Tuesday, November 9, 2010

Wednesday, October 20, 2010

Cyberbullies ... are they the new 21st century bully?

Recently when we updated our SSS Handbook we added a policy which addresses one of the newest legal issues created by technology, cyberbullying. The very basic and simple policy reads like this ....

Cyber-Bullying and Harassment

Threatening, harassing, and/or bullying others using electronic means to include the Internet and/or mobile technology is strictly prohibited. This could result in denial of access to the SSS computer lab/laptops and administrative disciplinary actions.

The issue of cyberbullying has been at the forefront of the news recently. Teens recently spoke out on CNN about living in a wired world and being unable to escape cyberbullying. Watch Teens Speak Out here  One study reported that cyberbullying causes higher levels of depression than face-to-face bullying and there have been documented cases of teens committing suicide as a result of being cyberbullied.

I am currently taking a course in School Law and our textbook is entitled CyberLaw: Maximizing Safety and Minimizing Risk in Classrooms. The author Aimee M. Bissonette, J.D. is a lawyer, teacher, and writer who practices law in Minneapolis.

Bissonette states that "cyberbullying .... relies on electronic devices, the Internet, and the anonymity the Internet provides." Cyberbullies have a multitude of tools available to them including cell phones, camera phones, e-mail, instant messaging, personal web sites, and social networking sites.

She lists several common forms of cyberbullying that we might not recognize as unlawful or unethical behaviors. As you read the list, think about whether you have ever been a bully or a victim of these actions.

Common forms of Cyberbullying:

Flaming - is online fights using electronic messages with angry and vulgar language.

Harrassment – is repeatedly sending nasty, mean, and insulting messages.

Denigration – is dissing someone online, sending or posting gossip or rumors about a person to damage his or her reputation or friendships.

Impersonation – is pretending to be someone else and sending or posting material to get that person in trouble or danger or damage that person’s reputation or friendships.

Outing – is sharing someone’s secrets or embarrassing information or images online.

Trickery – is tricking someone into revealing secrets or embarrassing information, then sharing it online.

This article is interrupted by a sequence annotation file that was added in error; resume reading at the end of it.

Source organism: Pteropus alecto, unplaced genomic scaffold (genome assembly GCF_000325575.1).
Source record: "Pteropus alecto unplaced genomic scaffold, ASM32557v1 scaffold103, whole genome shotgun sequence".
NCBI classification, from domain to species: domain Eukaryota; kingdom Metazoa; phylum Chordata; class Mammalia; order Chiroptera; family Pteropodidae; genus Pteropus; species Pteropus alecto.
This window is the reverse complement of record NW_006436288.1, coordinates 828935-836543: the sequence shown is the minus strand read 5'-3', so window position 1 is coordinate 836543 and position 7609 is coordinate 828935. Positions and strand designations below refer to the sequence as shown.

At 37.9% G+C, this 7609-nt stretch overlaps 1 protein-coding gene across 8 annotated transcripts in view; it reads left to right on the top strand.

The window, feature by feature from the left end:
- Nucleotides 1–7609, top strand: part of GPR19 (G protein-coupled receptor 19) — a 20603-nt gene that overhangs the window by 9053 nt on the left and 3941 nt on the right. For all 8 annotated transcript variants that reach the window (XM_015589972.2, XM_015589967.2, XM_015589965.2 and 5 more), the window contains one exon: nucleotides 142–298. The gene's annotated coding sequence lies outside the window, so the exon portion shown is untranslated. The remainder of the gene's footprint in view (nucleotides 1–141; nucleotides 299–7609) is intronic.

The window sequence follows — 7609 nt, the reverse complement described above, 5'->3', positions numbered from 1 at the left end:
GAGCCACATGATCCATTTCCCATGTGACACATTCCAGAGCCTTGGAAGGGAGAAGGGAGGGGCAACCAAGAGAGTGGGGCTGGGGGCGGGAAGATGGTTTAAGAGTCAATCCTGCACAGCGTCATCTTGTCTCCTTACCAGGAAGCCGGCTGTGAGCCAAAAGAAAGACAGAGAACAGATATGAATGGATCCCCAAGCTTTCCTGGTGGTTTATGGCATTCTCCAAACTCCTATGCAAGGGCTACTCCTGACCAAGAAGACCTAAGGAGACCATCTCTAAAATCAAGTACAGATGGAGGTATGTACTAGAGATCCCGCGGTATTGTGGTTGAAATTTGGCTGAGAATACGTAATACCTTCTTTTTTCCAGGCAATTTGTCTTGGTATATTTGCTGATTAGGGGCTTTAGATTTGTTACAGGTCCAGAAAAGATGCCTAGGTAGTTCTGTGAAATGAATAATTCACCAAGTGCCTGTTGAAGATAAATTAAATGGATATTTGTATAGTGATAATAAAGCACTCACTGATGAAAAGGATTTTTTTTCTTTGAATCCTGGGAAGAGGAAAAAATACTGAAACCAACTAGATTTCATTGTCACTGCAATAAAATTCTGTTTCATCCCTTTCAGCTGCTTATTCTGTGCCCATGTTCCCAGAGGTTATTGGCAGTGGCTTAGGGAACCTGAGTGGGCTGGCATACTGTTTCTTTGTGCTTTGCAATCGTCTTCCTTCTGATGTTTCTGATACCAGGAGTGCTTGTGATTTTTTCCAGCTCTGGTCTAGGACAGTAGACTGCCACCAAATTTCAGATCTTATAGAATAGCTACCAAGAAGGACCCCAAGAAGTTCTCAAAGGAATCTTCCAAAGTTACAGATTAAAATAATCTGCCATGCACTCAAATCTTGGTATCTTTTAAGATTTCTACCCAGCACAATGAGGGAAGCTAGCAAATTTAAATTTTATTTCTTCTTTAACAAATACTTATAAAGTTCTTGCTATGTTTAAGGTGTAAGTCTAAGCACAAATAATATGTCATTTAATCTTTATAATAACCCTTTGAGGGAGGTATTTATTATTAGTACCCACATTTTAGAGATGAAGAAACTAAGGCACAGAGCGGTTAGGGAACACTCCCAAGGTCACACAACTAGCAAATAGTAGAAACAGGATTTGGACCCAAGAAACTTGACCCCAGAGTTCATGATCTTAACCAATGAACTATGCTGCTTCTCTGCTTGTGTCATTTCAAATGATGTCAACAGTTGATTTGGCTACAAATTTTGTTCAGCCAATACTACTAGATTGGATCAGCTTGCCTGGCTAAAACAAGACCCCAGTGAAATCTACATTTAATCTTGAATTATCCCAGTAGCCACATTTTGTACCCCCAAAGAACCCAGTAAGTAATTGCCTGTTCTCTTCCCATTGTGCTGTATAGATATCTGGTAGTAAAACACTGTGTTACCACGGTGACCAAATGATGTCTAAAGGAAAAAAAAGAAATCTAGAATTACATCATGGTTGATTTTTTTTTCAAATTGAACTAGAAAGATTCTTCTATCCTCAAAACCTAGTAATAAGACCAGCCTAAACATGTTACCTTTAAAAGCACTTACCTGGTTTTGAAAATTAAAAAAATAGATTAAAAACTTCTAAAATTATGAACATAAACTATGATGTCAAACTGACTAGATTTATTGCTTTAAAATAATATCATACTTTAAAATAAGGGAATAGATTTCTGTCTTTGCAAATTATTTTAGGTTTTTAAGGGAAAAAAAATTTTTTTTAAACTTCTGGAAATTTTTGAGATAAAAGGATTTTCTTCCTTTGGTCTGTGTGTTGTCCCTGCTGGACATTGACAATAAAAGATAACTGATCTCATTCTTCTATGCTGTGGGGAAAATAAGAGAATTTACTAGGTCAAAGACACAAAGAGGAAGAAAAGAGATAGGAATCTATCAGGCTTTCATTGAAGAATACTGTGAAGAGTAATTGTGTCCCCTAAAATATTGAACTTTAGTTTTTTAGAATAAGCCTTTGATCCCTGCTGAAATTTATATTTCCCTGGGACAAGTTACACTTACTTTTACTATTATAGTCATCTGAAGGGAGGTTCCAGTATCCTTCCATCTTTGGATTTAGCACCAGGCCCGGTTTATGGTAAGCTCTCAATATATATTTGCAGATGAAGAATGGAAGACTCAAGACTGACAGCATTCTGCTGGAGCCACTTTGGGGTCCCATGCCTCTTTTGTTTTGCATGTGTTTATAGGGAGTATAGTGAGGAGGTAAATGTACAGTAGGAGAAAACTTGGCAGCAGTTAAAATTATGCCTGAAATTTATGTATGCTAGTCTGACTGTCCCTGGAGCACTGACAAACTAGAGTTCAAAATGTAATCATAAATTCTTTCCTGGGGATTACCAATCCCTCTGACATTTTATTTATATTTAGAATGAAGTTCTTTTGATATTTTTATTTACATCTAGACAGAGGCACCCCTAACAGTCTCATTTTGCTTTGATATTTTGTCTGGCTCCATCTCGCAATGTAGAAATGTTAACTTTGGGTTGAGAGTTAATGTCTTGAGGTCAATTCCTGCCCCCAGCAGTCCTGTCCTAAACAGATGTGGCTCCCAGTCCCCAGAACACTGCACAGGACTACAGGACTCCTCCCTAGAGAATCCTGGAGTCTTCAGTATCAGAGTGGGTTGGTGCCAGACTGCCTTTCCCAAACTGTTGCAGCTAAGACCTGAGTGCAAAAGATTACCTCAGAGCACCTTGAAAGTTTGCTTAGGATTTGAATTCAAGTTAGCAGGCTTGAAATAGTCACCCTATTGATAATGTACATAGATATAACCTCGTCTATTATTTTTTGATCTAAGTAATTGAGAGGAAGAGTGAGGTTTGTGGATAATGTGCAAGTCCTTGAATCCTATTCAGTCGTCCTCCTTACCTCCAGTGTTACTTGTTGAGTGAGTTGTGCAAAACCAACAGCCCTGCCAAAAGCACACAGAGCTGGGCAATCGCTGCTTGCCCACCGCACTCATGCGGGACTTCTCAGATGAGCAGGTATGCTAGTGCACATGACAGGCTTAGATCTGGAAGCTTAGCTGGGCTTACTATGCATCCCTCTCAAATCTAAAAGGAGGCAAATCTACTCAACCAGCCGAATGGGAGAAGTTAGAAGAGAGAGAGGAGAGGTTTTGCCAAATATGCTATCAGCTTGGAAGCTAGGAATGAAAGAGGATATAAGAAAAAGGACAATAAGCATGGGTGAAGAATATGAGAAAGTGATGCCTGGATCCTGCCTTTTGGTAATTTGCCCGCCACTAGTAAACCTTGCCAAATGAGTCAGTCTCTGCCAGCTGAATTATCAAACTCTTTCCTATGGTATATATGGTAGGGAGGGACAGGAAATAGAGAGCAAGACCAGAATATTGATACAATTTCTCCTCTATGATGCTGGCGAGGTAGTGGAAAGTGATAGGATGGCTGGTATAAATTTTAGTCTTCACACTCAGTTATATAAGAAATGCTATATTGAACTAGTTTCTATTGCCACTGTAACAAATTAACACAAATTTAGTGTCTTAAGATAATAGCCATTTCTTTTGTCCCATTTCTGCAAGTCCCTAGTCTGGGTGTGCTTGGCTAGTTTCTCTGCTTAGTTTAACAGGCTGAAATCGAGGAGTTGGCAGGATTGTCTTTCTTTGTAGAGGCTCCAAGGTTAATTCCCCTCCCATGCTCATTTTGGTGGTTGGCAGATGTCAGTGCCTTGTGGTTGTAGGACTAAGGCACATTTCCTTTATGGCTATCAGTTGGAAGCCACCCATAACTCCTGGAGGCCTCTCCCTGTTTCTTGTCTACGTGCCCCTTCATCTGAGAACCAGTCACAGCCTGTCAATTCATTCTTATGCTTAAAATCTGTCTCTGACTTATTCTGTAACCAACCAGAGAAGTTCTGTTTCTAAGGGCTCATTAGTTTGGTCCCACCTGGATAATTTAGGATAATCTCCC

Exclusion – is intentionally and cruelly excluding someone from an online group.

Cyberstalking – is repeated intense harassment and denigration that includes threats or creates significant fear.

Cyberbullies typically are females rather than males and rely on verbal, emotional, and psychological attacks. They thrive on the anonymity technology provides and are likely to act impulsively without first thinking through the consequences of their actions. The tools they use allow them instant access to their victims and a wide audience for their bullying behavior. Darby Dickerson (2005) in the article Cyberbullies on Campus stated, "Technology allows bulies to be meaner, more frequently, with more allies, before an inestimable audience."

Bissonette concludes by saying that "Cyberbullies are in our schools, and the tools available to these bullies likely will multiply over time. Left unchecked, today's student bullies will become tomorrow's bullying neighbors, coworkers, and bosses. But schools are not without recourse. Schools do not have to tolerate cyberbullying. They can adopt and enforce policies to clearly signal that bullying is not acceptable and will be punished. Just as important, schools can lead the way in educating technology users about responsible and respectful use of electronic media."

Technology is developing at a rapid pace and the law is struggling to catch up, but one thing is certain ... as cyberbullying grows, so do lawsuits. Several states have now enacted legislation that specificially address the issue of cyberbullying and hold offenders criminally liable for their actions. Employers as well as public agencies will be forced to address this issue or they may find themselves defending their actions (or lack of action) in court.

So how do you deal with a cyberbully if you are a victim? Here are some tips:

1. Ignore the person. Go on about your business. Log-off if the harrassment bothers you.
2. Block or delete the person.
3. Change your password, username, or e-mail address.
4. Contact the website to report anything created without your knowledge or to remove inappropriate language.
5. Talk to someone you trust.
6. Call the police if you are getting physical threats.
7. Never arrange to meet with someone you met online unless it is in a public place.

For more information visit http://www.cyberbully411.org/
or http://www.getnetwise.org/

Sunday, September 26, 2010

Multimedia PSA Group Project



During this course I was given the opportunity to examine multimedia and video production. I created a digital story and used Windows Movie Maker to create a movie from still digital images. I researched and evaluated open source video editing software and worked with others in my class on a video production PSA (public service announcement) project.

I envisioned that I would be able to learn to use video and audio editing software during this course and I feel that I achieved those outcomes. I also wanted to explore using screen capture which I did on my own separately from the required assignments for the course.

The ability to use video editing software is very relevant to the work that I do because I manage our program website and will be able to create and add some resources that will aid students in reaching their educational goals. I can add videos to an online course on financial literacy which I am working to develop. I can video students participating in program events and cultural trips. I can also share the tools that I am using and help students use these tools to create projects to be used in presentations for their coursework.